Figure 7A. The bilateral palmar hyperkeratosis in this patient occurred in the setting of obesity, and elevated blood insulin level. Palmar involvement is unusual in acanthosis nigricans.
Figure 7B. Acanthosis nigricans of the axilla in this patient.

Figure 7C Figure 8
Figure 7C. The hyperkeratosis of the patient illustrated in 7A improved in one month with improved diet and increased exercise. Dermatophyte infection was considered, and a negative potassium hydroxide preparation was obtained.
Figure 8. Histopathology. The histopathology of acanthosis nigricans is fairly specific. There is orthohyperkeratotic stratum corneum overlying a mammillated hyperplastic epidermis. There is no significant inflammatory infiltrate. Similar histology can be seen in some epidermal nevi.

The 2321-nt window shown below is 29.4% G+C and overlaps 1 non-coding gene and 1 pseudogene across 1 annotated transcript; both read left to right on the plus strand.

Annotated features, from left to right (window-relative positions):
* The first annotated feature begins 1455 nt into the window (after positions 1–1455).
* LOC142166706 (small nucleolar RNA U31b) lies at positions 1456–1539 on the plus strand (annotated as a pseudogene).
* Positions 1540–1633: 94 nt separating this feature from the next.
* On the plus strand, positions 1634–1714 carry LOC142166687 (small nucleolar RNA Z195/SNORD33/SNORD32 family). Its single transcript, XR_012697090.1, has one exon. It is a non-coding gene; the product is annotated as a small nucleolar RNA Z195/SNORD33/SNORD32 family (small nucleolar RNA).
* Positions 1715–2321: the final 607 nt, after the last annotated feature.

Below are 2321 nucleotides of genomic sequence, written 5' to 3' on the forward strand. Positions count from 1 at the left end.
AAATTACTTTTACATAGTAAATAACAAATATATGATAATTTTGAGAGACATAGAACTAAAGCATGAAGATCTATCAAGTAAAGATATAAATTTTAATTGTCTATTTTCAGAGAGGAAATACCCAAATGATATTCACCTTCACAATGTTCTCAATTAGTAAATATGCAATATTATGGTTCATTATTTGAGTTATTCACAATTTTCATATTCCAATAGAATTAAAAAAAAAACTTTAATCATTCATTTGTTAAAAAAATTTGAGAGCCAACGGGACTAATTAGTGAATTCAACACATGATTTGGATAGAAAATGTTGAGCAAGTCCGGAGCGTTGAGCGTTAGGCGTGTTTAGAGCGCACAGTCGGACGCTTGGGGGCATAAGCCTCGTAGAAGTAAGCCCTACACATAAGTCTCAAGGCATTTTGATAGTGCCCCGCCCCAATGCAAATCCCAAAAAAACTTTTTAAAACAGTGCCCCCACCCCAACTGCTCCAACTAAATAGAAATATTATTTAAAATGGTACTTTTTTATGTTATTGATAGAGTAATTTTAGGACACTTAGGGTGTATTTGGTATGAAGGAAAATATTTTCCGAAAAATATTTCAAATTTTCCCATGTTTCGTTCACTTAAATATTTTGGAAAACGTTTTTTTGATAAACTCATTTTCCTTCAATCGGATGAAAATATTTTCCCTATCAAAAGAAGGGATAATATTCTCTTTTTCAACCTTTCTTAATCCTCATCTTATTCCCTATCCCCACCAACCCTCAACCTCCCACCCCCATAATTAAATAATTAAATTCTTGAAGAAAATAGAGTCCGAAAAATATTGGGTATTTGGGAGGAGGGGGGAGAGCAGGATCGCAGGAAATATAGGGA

Histologically, psoriasis and acanthosis nigricans are easily differentiated. The changes of acanthosis nigricans are manifest by a mammillated, acanthotic epidermis with orthohyperkeratosis, and there is no significant inflammatory infiltrate (figure 8). Psoriasis is also characterized by epidermal thickening, but in contrast to acanthosis nigricans, this thickening occurs by elongation of the rete ridges and is associated with parakeratosis and a superficial perivascular infiltrate.

Acanthosis nigricans can occur with psoriasis, though the frequency of this combination is unknown. Perhaps this relationship is tied to the observed association between obesity and psoriasis. Lesions of psoriasis in patients with acanthosis nigricans may exhibit verrucous hyperkeratosis (figure 9). Both conditions may occur separately or together in the same patient (figure 10).


Figure 9A Figure 9B
Figure 9. Psoriasis with superimposed acanthosis nigricans.